God-like Powers And Comedy Make Curse Words A Must-Read

by Staff


Curse Words is now in its second issue from Image Comics, written by Charles Soule and illustrated by Ryan Browne with colors by Michael Garland, Ryan Browne, and Michael Parkinson. Letters are by Chris Crank. A wild blend of sword and sorcery traditions, perhaps even a little RPG flavoring, many a fantasy element, dashes of world building and mythologizing from classic superhero comics, and the occasional commentary on modern life, Curse Words is an incredibly entertaining comic.

The comic moves swiftly, is visually appealing at every turn thanks to Ryan Browne’s consistently lithe artwork, and has a really upbeat and poppy color palette. It also has the visual and plot benefit of moving between a version of New York City and various myth-like locations in “The Hole World” a magic-laden place whence our main character, “Wizord” hails. Stated simply, the comic follows the exodus of a kind of magical demigod to our world, which he has been sent to destroy, where he relents from fulfilling his mission.

As this issue explores, he’s found a new identity is possible on earth, rather than simply playing the bad guy as he was tasked to do in his homeland. This poses a question: if a devilish figure had an opportunity to recreate itself as a hero, would it take that opportunity? And secondarily, if it tried to do so, could it, or would its old nature permeate things?

Those seem like serious questions, but Charles Soule handles them with a mixture of lightness and weight. Throwing in a talking koala bear as Wizord’s magical familiar, for instance, adds pure comedy (#TeamMargaret). The text of the comic is full of linguistic inside jokes, resonances, and references, too. God-like powers and massive ethical dilemmas take the backseat to the visual goofiness of being able to shrink and freeze millions of people and put them in a zip-lock bag in order to prevent a media scandal that might make you less worshiped as a hero.

Curse Words is rightly getting attention and praise–it’s a comic that is stuffed full of things to notice, react to, wonder about, and mostly, just enjoy. If it’s hailed as a very different kind of comic that has suddenly arrived on the scene, though, I wouldn’t say that’s the case. It takes some of the elements of recent trends in comics and does them very, very well. Humor has been creeping into more mainstream comics in the past few years in a more marked capacity, and it seems almost like the Big Two are having a public argument with themselves about whether humor sells. By side-stepping this question of how humor can be handled in superhero comics through going full-on fantasy instead, Curse Words clears the board to play its own game.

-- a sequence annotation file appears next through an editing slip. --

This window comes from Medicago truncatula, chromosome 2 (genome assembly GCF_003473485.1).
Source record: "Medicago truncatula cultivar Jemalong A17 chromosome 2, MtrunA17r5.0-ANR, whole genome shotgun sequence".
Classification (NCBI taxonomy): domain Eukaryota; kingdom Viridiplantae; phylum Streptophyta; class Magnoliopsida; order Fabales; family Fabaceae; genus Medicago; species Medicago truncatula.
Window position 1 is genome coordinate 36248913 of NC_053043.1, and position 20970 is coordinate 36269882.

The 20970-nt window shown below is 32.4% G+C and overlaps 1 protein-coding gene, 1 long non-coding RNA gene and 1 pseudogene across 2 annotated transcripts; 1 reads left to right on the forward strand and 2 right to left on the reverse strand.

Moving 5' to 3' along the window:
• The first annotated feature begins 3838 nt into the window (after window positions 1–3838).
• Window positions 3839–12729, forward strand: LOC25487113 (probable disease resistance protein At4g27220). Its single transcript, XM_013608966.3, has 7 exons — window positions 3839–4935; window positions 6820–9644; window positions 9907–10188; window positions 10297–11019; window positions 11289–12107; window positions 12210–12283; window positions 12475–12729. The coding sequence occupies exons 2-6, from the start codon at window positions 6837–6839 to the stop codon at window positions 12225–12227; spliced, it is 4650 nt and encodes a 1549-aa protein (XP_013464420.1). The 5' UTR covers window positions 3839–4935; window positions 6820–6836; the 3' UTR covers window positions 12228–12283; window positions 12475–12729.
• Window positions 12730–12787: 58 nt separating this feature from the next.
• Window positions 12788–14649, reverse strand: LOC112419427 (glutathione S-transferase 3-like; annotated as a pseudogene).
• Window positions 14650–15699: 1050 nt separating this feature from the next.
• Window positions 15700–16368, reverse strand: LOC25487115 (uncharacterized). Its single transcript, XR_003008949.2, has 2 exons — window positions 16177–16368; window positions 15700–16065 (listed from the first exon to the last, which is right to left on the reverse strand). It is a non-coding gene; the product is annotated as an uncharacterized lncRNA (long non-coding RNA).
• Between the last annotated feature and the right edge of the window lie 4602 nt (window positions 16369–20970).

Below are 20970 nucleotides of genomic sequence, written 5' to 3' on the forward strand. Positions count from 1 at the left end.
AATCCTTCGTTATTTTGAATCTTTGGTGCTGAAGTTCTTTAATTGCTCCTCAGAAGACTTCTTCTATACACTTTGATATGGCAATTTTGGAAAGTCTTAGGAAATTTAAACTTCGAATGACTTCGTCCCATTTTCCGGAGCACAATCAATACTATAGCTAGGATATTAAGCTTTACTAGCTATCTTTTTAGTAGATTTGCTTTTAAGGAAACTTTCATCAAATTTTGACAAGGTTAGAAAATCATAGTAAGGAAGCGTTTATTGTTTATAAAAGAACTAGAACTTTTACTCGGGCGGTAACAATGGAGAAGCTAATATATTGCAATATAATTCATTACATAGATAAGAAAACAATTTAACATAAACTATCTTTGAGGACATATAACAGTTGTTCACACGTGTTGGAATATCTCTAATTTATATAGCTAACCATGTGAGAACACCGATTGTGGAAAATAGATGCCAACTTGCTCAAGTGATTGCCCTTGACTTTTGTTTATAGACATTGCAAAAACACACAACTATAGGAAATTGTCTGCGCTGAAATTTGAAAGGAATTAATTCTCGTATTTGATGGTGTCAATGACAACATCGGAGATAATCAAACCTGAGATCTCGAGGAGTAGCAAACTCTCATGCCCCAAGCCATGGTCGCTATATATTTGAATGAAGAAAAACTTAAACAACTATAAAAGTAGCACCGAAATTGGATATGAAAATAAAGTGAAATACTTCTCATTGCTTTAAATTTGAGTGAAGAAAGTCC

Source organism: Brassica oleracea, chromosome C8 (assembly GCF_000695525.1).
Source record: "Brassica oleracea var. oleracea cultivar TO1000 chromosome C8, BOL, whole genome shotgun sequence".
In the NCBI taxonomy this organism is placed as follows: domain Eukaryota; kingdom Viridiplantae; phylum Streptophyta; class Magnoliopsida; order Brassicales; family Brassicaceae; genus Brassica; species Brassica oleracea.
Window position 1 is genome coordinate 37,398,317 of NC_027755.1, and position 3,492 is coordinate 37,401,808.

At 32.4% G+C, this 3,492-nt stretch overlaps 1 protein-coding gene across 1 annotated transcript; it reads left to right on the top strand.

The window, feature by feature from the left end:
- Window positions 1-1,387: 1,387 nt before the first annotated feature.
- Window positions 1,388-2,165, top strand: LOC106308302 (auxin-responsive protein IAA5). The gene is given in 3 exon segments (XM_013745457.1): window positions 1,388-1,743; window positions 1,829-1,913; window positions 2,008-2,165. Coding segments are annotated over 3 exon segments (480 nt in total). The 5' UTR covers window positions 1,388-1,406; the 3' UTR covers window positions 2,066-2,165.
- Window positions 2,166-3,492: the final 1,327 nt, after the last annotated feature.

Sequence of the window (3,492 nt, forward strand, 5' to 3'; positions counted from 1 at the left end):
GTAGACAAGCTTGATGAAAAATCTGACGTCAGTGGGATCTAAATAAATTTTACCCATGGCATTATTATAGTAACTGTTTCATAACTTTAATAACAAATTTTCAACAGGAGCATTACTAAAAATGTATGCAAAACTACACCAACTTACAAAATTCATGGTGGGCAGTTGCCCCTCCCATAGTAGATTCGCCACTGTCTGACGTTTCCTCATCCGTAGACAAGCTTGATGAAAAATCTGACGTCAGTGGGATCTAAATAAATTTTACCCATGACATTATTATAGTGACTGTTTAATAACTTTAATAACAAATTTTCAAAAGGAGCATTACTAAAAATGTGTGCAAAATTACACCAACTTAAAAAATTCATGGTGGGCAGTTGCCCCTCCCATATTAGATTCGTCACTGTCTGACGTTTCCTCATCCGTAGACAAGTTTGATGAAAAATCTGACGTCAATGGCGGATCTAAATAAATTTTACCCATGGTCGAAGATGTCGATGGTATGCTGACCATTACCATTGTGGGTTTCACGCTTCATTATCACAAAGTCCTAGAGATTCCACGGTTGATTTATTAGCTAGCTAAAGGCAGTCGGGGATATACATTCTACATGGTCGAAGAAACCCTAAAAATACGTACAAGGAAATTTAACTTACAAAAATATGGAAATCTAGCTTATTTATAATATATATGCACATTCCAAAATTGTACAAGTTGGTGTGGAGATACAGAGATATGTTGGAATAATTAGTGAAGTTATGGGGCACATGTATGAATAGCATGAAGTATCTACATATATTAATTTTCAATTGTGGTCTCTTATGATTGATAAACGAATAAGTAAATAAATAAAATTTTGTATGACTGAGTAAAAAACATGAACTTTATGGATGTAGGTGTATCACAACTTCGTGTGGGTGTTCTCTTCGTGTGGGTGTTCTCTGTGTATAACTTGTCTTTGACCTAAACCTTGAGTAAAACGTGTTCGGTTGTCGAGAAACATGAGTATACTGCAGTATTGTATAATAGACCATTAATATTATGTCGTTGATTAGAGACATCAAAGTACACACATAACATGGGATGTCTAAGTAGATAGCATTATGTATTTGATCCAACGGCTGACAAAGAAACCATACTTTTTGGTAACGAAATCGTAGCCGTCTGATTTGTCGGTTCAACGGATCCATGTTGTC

Publishers like Black Mask Studios and Heavy Metal have been dabbling in wackier-than-wacky comic experiments in recent years, too, showing us that the emerging artists bringing us new and vibrant styles and colorists concocting fascinating palettes are pretty much perfect for off-the-wall science fiction and fantasy. That’s not to say Image hasn’t played a large role in doing the same–the consistent proof of Saga has opened the doors for all kinds of experimentation in comics.

I’m sure that the creative team behind Curse Words would agree that this is the kind of comic readers are looking for, and stems from greater possibilities of diversity in theme, content, and style in comics right now. Hopefully humor is here to stay and comics like Curse Words will encourage comic creators and publishers to push further into new varieties of storytelling.

Curse Words #1 and #2 are currently in shops. Curse Words #3 arrives in shops on March 22nd.

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